David Shipley '81 delivers commencement speech.
Guest Speaker: David Shipley '81, deputy editorial page editor and Op-Ed editor of the New York Times.
Lark, members of the faculty, members of the Catlin Gabel community, parents, friends, class of 2009, thank you for that warm welcome.
I guess I should also extend a reluctant welcome to the H1N1 virus. We met back in New York. I hope his stay here is short.
I’ve had the chance over the last few weeks to read and think about commencements.
And I’ve come to a number of conclusions. The speeches tend to break down in a few different ways.
Long and less long.
Unbearable and barely bearable.
There are speeches where the speaker tells you all the things you don’t know.
There are speeches where the speaker tells you about wonderfully impressive things he or she has done — and how those wonderfully impressive things somehow apply to you. But they really don’t.
I’d like to try to do something a little different tonight.
I’d like to talk to you about all the things that you do know.
All the things you learned here. All the things that Catlin teachers, past and present, that the Catlin community, past and present, have taught you and instilled in you — things that will serve you well in the world — but that will also serve the world well — if you just hold onto them
Let me tell you why I feel this is important. My guess is that most everyone in this room would agree that this has been a tough couple of years. In too many ways, our world is fractured.
Everyone has a perspective on this. Mine is shaped in some measure by my job at the Op-Ed page.
The page is a national bulletin board. It’s a crossroads for conversation. It’s the main spot in the paper where the window is opened and the intelligence of the world is allowed in, to sweep across its pages.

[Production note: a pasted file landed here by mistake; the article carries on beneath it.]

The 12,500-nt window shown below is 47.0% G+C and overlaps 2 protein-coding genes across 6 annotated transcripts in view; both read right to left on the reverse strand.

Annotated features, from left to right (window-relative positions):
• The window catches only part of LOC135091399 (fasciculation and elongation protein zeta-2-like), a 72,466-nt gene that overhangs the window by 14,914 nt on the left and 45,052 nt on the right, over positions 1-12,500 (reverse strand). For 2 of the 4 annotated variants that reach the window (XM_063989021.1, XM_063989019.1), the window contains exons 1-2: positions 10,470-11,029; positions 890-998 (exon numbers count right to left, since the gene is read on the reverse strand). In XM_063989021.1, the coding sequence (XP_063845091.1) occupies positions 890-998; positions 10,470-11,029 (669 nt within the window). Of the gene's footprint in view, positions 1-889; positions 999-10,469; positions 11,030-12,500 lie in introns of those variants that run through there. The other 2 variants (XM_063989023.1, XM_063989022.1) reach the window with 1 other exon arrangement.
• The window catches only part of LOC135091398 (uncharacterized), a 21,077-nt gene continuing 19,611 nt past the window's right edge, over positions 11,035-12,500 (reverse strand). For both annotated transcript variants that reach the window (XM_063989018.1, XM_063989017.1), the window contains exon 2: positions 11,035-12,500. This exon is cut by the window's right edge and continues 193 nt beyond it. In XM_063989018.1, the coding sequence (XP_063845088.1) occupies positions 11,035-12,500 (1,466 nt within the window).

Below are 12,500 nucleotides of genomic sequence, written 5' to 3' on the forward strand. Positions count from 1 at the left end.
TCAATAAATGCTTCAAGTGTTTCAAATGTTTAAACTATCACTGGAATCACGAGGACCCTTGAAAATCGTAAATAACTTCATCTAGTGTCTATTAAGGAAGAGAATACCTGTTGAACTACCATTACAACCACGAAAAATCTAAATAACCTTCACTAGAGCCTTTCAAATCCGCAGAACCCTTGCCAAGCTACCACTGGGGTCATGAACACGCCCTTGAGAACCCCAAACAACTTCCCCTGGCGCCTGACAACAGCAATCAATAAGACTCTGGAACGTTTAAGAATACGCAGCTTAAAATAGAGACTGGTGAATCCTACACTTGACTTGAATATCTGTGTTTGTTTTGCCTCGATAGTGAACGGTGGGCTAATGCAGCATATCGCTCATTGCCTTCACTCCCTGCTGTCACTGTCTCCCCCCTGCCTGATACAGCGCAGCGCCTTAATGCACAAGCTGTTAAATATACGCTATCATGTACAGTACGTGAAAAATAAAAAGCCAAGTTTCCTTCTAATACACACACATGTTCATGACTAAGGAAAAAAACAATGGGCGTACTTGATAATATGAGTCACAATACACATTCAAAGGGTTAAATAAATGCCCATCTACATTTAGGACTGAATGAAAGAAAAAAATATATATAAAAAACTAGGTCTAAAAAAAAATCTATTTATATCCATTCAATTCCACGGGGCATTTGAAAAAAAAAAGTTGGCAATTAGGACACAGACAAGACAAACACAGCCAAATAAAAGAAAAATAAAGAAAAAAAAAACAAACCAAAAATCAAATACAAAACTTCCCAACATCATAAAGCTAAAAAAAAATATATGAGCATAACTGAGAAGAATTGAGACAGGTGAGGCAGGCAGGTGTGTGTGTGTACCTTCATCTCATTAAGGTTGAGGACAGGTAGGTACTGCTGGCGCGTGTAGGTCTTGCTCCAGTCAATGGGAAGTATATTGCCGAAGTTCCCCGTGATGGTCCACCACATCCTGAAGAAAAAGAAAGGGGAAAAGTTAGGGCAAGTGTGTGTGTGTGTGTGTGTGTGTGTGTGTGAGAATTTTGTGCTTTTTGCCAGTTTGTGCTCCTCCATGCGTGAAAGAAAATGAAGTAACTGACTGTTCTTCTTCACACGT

And as I have seen the problems unfold — in economics, foreign affairs, and so on – as I have seen these problems documented and analyzed in the thousands upon thousands of articles we receive for consideration, it has occurred to me that some of the mess we are digging ourselves out of right now might not have come to pass had some Catlin thinking been applied.
If the approach to thought and learning and ethics that I was exposed to here, that you have been exposed to…if the culture that we are celebrating tonight had been more manifestly in play, then we might be in better shape today.
What does this culture look like?
I have an example. You do, too. You will find it in your program.
A while ago, I asked members of the senior class to answer, anonymously, the following: “What is your biggest question about your future?”
I then took the answers and ran them through a computer program called Wordle, which creates word clouds. It sizes the words according to how many times they are used. The more frequently a word is used, the bigger it is.
This piece of paper is the result.
What do we see?
Well, for starters, no misspellings. Thumbs up, English department.
“Jail.” A little troubling. I’m sure there’s a good reason.
And the rest of it?
Let’s ignore “future,” because that was part of the question. But that aside, look at what’s big. “Content” or “con-tent.” A positive either way. “Wonder. Work. Concerned. Life. Choose. Happy. Find. Figure. Matter. Know. Love. Able.”
And notice not just what’s small — Want, Need — but what’s not there at all. “Personal” isn’t there. Nor is “Mine.” “Own.” Possess. Deserve. Status. Due. Win. Entitle.
This is language about others, not about the self. It is language about connection, community, intellectual life and service.
It is language that is purely reflective of the Catlin Gabel ethic.
Which is great. But it begs the question: Will it last? Is this way of thinking and being going to slip away after you walk across this stage and out that door? After you leave this place?
I don’t think so.
At least not in my experience or in the experience of my classmates.
Here’s why. Preparing this speech, drove me — naturally, I guess — to look back on my time here, nearly 30 years ago. And what stood out was how much of that time I remember.